Use pressure or scare tactics to sell you high priced medical services
or diagnostic tests.
Bill Medicare for services you did not receive.
Use telemarketing and door-to-door selling as marketing tools.
prevent Medicare fraud, you should report suspected instances of
fraud. Whenever you receive a payment notice from Medicare, review
it for errors. The payment notice shows what Medicare was billed
for, what Medicare paid and what you owe. Make sure Medicare was
not billed for health care services or medical supplies and equipment
you did not receive.
following is a list of tips to prevent fraud:
ever give out your Medicare Health Insurance Claim Number (on your
Medicare card) except to your physician or other Medicare provider.
Don't allow anyone, except appropriate medical professionals, to
review your medical records or recommend services.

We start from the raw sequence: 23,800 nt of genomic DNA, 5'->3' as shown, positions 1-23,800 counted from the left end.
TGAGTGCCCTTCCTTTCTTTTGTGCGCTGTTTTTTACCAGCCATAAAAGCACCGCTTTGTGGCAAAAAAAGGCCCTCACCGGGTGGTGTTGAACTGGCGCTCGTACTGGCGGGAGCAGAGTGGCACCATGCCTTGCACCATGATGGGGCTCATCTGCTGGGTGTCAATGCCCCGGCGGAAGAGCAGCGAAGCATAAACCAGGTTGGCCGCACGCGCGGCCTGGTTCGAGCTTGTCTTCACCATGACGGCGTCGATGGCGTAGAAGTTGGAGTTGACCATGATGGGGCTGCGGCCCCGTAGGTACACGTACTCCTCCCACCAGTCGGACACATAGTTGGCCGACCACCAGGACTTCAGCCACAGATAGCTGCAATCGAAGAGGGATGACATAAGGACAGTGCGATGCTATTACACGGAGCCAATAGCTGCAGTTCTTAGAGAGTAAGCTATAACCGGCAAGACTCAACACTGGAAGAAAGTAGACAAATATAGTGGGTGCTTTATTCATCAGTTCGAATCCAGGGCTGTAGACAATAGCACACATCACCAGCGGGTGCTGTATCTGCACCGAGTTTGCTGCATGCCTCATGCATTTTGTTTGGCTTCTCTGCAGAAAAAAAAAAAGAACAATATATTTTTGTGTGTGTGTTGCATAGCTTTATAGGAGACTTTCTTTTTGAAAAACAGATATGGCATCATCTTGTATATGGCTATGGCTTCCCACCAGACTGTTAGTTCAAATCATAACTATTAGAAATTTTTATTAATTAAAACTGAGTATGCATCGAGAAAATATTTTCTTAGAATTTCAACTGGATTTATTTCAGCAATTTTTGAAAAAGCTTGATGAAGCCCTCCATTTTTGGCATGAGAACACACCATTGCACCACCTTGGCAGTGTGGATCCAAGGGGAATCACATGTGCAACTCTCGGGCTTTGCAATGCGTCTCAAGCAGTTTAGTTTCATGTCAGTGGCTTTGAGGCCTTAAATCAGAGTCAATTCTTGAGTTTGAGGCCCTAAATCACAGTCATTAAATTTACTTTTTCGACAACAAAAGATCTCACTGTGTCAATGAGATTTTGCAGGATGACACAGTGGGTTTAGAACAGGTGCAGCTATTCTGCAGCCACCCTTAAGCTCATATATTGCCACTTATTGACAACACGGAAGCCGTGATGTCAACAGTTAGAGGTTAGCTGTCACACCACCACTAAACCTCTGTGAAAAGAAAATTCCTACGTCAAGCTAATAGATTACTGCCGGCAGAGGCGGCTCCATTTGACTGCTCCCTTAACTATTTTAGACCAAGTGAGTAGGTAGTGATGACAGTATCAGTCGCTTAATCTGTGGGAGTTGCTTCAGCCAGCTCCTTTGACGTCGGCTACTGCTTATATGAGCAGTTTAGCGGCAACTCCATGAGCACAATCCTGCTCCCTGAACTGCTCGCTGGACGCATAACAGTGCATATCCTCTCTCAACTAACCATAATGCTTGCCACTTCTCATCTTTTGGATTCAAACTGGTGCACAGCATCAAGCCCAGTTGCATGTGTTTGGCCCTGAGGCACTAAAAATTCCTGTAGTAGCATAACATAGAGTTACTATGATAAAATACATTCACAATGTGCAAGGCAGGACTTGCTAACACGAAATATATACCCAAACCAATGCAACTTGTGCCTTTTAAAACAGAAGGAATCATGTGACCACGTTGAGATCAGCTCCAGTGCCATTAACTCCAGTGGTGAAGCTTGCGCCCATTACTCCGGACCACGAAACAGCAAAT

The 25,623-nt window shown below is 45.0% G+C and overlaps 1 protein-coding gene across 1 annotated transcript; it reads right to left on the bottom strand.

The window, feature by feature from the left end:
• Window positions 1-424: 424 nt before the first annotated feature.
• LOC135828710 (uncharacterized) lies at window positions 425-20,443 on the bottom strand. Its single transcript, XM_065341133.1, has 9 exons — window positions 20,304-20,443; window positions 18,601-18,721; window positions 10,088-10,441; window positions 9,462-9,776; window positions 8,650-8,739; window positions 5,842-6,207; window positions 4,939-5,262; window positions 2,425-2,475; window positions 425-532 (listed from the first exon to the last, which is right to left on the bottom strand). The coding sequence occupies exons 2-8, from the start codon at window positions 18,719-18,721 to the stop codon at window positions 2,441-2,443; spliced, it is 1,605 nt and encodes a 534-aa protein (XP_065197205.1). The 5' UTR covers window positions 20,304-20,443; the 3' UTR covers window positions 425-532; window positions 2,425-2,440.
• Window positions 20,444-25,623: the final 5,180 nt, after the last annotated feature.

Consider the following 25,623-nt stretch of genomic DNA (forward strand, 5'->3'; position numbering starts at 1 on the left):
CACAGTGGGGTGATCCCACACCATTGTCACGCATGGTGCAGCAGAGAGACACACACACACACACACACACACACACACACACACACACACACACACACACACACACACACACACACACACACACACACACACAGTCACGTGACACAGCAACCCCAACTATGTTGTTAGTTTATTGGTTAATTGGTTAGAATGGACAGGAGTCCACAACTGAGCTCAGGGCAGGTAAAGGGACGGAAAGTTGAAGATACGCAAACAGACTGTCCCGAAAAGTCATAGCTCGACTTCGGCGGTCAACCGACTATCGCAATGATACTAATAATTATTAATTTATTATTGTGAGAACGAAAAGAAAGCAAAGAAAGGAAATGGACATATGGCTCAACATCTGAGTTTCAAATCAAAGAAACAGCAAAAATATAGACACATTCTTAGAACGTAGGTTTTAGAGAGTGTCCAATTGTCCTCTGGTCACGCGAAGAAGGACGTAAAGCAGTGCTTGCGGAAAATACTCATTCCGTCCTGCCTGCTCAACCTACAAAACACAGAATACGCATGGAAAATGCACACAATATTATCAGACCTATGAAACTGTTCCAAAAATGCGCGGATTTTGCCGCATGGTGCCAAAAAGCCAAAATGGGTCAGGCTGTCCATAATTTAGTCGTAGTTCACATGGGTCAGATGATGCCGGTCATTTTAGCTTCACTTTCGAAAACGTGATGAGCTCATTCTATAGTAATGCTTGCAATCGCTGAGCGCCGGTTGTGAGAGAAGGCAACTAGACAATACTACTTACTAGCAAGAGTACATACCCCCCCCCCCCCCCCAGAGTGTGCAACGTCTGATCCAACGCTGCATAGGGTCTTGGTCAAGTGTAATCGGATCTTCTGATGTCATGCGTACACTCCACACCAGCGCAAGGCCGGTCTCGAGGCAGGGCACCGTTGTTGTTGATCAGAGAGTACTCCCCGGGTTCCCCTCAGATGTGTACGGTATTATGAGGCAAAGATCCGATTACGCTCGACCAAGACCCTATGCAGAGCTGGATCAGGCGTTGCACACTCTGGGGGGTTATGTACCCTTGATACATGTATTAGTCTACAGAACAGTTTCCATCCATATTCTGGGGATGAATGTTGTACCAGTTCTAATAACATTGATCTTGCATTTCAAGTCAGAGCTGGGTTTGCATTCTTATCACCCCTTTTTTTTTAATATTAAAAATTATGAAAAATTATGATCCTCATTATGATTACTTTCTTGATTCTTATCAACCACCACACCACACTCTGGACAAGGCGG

Don't contact your physician to request a service that you do not
Do be careful in accepting Medicare services that are represented
as being free.
Do be cautious when you are offered free testing or screening in
exchange for your Medicare card number.
Do be cautious of any provider who maintains they have been endorsed
by the Federal government or by Medicare.
Do avoid a provider of health care items or services who tells you
that the item or service is not usually covered, but they know how
to bill Medicare to get it paid.
It is in your best interest and that of all citizens to report suspected
fraud. Health care fraud, whether against Medicare or private insurers,